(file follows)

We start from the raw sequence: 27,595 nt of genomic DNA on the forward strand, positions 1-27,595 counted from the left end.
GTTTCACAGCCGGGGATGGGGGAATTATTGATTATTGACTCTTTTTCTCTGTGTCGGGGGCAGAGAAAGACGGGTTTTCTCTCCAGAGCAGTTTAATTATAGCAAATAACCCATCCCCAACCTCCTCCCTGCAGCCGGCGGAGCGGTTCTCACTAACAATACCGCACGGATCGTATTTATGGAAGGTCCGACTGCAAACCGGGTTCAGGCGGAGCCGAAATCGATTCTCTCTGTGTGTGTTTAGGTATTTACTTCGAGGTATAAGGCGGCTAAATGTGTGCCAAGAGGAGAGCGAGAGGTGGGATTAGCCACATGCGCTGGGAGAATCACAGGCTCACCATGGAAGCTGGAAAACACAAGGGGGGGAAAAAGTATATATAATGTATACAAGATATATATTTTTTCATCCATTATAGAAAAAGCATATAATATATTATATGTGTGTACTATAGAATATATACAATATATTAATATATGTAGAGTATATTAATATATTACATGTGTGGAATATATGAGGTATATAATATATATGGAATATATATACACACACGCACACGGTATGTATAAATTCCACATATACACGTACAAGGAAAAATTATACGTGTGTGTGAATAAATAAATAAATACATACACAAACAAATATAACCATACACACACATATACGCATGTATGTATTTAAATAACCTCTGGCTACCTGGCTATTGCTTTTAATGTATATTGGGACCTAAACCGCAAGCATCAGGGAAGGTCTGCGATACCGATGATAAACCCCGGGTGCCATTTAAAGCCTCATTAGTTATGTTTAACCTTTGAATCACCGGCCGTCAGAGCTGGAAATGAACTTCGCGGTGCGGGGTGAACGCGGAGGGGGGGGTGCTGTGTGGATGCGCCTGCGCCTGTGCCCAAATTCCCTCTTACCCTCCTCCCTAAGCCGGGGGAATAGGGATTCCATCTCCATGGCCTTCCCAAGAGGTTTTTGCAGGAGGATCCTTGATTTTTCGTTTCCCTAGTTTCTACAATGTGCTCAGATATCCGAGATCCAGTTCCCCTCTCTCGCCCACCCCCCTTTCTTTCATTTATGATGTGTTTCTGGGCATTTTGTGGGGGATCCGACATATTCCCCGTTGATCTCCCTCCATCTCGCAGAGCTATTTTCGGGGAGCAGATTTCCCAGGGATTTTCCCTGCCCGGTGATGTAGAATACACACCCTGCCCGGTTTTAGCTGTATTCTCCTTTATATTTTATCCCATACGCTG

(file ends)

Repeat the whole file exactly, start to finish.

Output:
We start from the raw sequence: 27,595 nt of genomic DNA on the forward strand, positions 1-27,595 counted from the left end.
GTTTCACAGCCGGGGATGGGGGAATTATTGATTATTGACTCTTTTTCTCTGTGTCGGGGGCAGAGAAAGACGGGTTTTCTCTCCAGAGCAGTTTAATTATAGCAAATAACCCATCCCCAACCTCCTCCCTGCAGCCGGCGGAGCGGTTCTCACTAACAATACCGCACGGATCGTATTTATGGAAGGTCCGACTGCAAACCGGGTTCAGGCGGAGCCGAAATCGATTCTCTCTGTGTGTGTTTAGGTATTTACTTCGAGGTATAAGGCGGCTAAATGTGTGCCAAGAGGAGAGCGAGAGGTGGGATTAGCCACATGCGCTGGGAGAATCACAGGCTCACCATGGAAGCTGGAAAACACAAGGGGGGGAAAAAGTATATATAATGTATACAAGATATATATTTTTTCATCCATTATAGAAAAAGCATATAATATATTATATGTGTGTACTATAGAATATATACAATATATTAATATATGTAGAGTATATTAATATATTACATGTGTGGAATATATGAGGTATATAATATATATGGAATATATATACACACACGCACACGGTATGTATAAATTCCACATATACACGTACAAGGAAAAATTATACGTGTGTGTGAATAAATAAATAAATACATACACAAACAAATATAACCATACACACACATATACGCATGTATGTATTTAAATAACCTCTGGCTACCTGGCTATTGCTTTTAATGTATATTGGGACCTAAACCGCAAGCATCAGGGAAGGTCTGCGATACCGATGATAAACCCCGGGTGCCATTTAAAGCCTCATTAGTTATGTTTAACCTTTGAATCACCGGCCGTCAGAGCTGGAAATGAACTTCGCGGTGCGGGGTGAACGCGGAGGGGGGGGTGCTGTGTGGATGCGCCTGCGCCTGTGCCCAAATTCCCTCTTACCCTCCTCCCTAAGCCGGGGGAATAGGGATTCCATCTCCATGGCCTTCCCAAGAGGTTTTTGCAGGAGGATCCTTGATTTTTCGTTTCCCTAGTTTCTACAATGTGCTCAGATATCCGAGATCCAGTTCCCCTCTCTCGCCCACCCCCCTTTCTTTCATTTATGATGTGTTTCTGGGCATTTTGTGGGGGATCCGACATATTCCCCGTTGATCTCCCTCCATCTCGCAGAGCTATTTTCGGGGAGCAGATTTCCCAGGGATTTTCCCTGCCCGGTGATGTAGAATACACACCCTGCCCGGTTTTAGCTGTATTCTCCTTTATATTTTATCCCATACGCTG